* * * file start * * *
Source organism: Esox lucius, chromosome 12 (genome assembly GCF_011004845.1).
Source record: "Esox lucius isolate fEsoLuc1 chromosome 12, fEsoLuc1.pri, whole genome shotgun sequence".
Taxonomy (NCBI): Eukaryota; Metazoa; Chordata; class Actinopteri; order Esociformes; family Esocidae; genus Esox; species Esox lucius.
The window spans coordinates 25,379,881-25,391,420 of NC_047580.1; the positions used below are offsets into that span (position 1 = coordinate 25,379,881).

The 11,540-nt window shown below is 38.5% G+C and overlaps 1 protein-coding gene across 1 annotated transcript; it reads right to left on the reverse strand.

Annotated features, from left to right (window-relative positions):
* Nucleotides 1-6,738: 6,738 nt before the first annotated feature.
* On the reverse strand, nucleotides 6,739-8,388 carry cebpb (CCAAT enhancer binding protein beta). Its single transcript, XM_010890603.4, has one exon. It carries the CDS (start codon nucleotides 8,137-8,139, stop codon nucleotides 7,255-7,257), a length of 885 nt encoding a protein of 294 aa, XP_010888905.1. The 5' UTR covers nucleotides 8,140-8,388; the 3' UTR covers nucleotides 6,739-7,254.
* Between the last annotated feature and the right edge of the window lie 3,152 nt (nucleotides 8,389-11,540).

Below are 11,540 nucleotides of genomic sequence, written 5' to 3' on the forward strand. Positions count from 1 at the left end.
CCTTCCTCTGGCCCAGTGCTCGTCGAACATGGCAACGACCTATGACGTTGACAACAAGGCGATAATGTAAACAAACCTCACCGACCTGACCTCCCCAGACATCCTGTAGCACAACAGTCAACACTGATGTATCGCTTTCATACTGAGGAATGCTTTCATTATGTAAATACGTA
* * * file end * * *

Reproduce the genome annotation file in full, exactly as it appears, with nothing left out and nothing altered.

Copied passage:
Source organism: Esox lucius, chromosome 12 (genome assembly GCF_011004845.1).
Source record: "Esox lucius isolate fEsoLuc1 chromosome 12, fEsoLuc1.pri, whole genome shotgun sequence".
Taxonomy (NCBI): Eukaryota; Metazoa; Chordata; class Actinopteri; order Esociformes; family Esocidae; genus Esox; species Esox lucius.
The window spans coordinates 25,379,881-25,391,420 of NC_047580.1; the positions used below are offsets into that span (position 1 = coordinate 25,379,881).

The 11,540-nt window shown below is 38.5% G+C and overlaps 1 protein-coding gene across 1 annotated transcript; it reads right to left on the reverse strand.

Annotated features, from left to right (window-relative positions):
* Nucleotides 1-6,738: 6,738 nt before the first annotated feature.
* On the reverse strand, nucleotides 6,739-8,388 carry cebpb (CCAAT enhancer binding protein beta). Its single transcript, XM_010890603.4, has one exon. It carries the CDS (start codon nucleotides 8,137-8,139, stop codon nucleotides 7,255-7,257), a length of 885 nt encoding a protein of 294 aa, XP_010888905.1. The 5' UTR covers nucleotides 8,140-8,388; the 3' UTR covers nucleotides 6,739-7,254.
* Between the last annotated feature and the right edge of the window lie 3,152 nt (nucleotides 8,389-11,540).

Below are 11,540 nucleotides of genomic sequence, written 5' to 3' on the forward strand. Positions count from 1 at the left end.
CCTTCCTCTGGCCCAGTGCTCGTCGAACATGGCAACGACCTATGACGTTGACAACAAGGCGATAATGTAAACAAACCTCACCGACCTGACCTCCCCAGACATCCTGTAGCACAACAGTCAACACTGATGTATCGCTTTCATACTGAGGAATGCTTTCATTATGTAAATACGTA